The Poor

The Poor   Quick reference

David Hey

The Oxford Companion to Local and Family History (2 ed.)

Reference type:
Subject Reference
Current Version:
2009
Subject:
History, Local and Family History
Length:
5,036 words
Publisher:
Oxford University Press

...to go round the parish begging. Another way in which neighbours contributed in the 17th century was through a communal ‘ale’, which raised funds for a necessitous neighbour. For example, Adam Eyre, the diarist of Hazlehead Hall on the edge of the Pennines, was ‘bidden to an ale’ on 1 June 1647 , which raised £1 9 s. 6 d. for Anthony Crosland. But generosity to the ‘deserving’ poor was matched by hostility towards ‘idle beggars’ and poor incomers who tried to gain a legal settlement in the parish and thus became a burden on the rates. The ‘deserving’ poor...

All’s Well That Ends Well

All’s Well That Ends Well   Reference library

Michael Dobson, Will Sharpe, and Anthony Davies

The Oxford Companion to Shakespeare (2 ed.)

Reference type:
Subject Reference
Current Version:
2015
Subject:
Literature, Shakespeare studies and criticism, Performing arts, Theatre
Length:
2,814 words
Publisher:
Oxford University Press

...the King has already approved. 5.1 Hearing that the King has left Marseille for Roussillon, Helen and her two companions proceed thither. 5.2 Paroles begs to be received by Lafeu, who has already heard of his exposure and agrees to employ him as a fool. 5.3 The Countess, Lafeu, and the King, though lamenting the supposedly dead Helen, receive a pardoned Bertram, who claims that he disdained Helen only because already in love with Lafeu’s daughter, for whom, with the King’s approval, he produces an engagement ring. The ring, however, is one given him in the...

Job

Job   Reference library

James L. Crenshaw and James L. Crenshaw

The Oxford Bible Commentary

Reference type:
Subject Reference
Current Version:
2022
Subject:
Religion
Length:
28,334 words
Publisher:
Oxford University Press

...Job as a creature of violence. YHWH begins the description by posing rhetorical questions to Job that illustrate the absurdity of attempting to control this terrifying creature, visualized as part crocodile and part mythical monster ( 41:1–12 ) (MT 40:25–41:4 ). The images for hunting and fishing are not entirely clear, but the practice of controlling captured slaves by inserting a cord through the nose or cheek is mentioned in the Bible (e.g. 2 Kings 19:28; Isa 37:29 ). The idea of this powerful creature begging for mercy, or submitting to girls' play, or...

Folklore, Customs, and Civic Ritual

Folklore, Customs, and Civic Ritual   Quick reference

Charles Phythian-Adams

The Oxford Companion to Local and Family History (2 ed.)

Reference type:
Subject Reference
Current Version:
2009
Subject:
History, Local and Family History
Length:
6,037 words
Publisher:
Oxford University Press

... outlawry , excommunication , ‘discommoning’ from the freedom of a city, or even wife‐selling . To avoid expulsion when it was threatened or to earn readmission to society therefore involved a range of exaggerated rituals: from the body language customarily expected in public when someone cravenly begged for their life, through the humiliating performance of exemplary penance , to the manner of openly witnessed punishment. It is these considerations that lend significance to the oath‐swearings that attended nearly all public rites of passage from one social...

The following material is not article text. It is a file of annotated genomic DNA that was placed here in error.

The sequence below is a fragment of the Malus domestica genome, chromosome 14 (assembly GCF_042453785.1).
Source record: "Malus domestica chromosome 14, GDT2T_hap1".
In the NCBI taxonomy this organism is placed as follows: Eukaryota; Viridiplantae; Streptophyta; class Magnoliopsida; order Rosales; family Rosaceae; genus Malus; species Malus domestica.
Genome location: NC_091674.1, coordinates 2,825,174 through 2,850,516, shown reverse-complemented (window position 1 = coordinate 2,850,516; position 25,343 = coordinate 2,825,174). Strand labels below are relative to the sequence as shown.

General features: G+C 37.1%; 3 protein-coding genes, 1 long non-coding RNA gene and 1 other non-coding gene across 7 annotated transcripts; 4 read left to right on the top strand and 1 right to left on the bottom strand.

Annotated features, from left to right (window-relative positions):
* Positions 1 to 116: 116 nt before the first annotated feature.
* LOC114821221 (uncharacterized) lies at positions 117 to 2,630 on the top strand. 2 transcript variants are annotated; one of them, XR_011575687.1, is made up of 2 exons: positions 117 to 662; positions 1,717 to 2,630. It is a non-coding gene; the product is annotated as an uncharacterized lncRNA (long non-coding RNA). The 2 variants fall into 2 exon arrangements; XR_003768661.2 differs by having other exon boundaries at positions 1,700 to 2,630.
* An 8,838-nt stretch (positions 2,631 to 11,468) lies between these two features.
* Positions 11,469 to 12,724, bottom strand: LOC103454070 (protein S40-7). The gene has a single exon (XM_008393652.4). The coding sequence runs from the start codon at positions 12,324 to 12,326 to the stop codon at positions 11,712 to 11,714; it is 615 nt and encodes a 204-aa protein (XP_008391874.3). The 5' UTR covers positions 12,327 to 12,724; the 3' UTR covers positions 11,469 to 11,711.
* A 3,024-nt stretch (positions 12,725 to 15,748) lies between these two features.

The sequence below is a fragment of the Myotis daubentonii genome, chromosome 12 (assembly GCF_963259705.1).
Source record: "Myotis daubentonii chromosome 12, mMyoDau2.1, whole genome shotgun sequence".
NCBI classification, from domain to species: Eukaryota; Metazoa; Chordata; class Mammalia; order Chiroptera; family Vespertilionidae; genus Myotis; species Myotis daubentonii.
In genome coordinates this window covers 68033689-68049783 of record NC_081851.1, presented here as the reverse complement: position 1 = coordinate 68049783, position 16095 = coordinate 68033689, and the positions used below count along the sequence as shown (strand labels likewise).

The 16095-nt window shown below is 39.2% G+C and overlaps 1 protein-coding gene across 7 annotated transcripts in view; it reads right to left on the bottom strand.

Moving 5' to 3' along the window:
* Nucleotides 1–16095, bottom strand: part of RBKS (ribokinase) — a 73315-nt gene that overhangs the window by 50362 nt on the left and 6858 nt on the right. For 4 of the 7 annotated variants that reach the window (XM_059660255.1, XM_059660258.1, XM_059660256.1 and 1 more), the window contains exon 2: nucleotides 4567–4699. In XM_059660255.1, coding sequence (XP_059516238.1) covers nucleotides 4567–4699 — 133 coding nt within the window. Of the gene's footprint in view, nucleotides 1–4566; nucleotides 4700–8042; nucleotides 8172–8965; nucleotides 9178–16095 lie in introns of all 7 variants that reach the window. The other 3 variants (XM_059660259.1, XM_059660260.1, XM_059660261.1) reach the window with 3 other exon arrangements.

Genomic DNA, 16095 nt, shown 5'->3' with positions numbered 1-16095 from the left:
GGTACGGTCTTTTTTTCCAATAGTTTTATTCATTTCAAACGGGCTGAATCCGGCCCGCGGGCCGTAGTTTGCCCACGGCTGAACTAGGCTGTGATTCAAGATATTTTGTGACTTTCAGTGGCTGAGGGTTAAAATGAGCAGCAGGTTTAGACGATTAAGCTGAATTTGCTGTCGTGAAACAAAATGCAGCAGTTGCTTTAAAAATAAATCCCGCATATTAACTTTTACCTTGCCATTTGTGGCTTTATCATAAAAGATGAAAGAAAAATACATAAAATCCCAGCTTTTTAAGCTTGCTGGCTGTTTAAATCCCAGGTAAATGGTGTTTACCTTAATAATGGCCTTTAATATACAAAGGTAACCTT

Language

Language   Reference library

An Oxford Companion to the Romantic Age

Reference type:
Subject Reference
Current Version:
2009
Subject:
History, modern history (1700 to 1945), Literature
Length:
5,614 words
Publisher:
Oxford University Press

...was the product not of what ought to apply rationally, so-called ‘analogy’, but of customary practice. However, this emphasis begged the question of exactly whose practice was designated as customary, just as Locke's theory of government raised the issue of exactly whose consent was necessary for constitutional rule. Locke's discussion of ‘common usage’ made it possible to argue that the usage of the vulgar could have no part in determining common standards. The importance of ‘common usage’, based on the authority of Locke, frequently coalesced with the idea...

Mark

Mark   Reference library

C. M. Tuckett and C. M. Tuckett

The Oxford Bible Commentary

Reference type:
Subject Reference
Current Version:
2022
Subject:
Religion
Length:
44,701 words
Publisher:
Oxford University Press

...question by Mark's Jesus by the end of this section. ( 7:24–30 ) The Syro-Phoenician Woman It is surely no coincidence that Mark follows the controversy with the Pharisees, where Jesus has implicitly claimed to pull down the barriers separating Jews and Gentiles, by showing Jesus explicitly crossing those barriers himself. Jesus goes to the region of Tyre, i.e. to an area which was at least partly non- Jewish. There he meets a Syro-Phoenician woman who is explicitly said to be a Gentile (lit. ‘Greek’, v. 26 ). The woman begs Jesus to heal her daughter. The...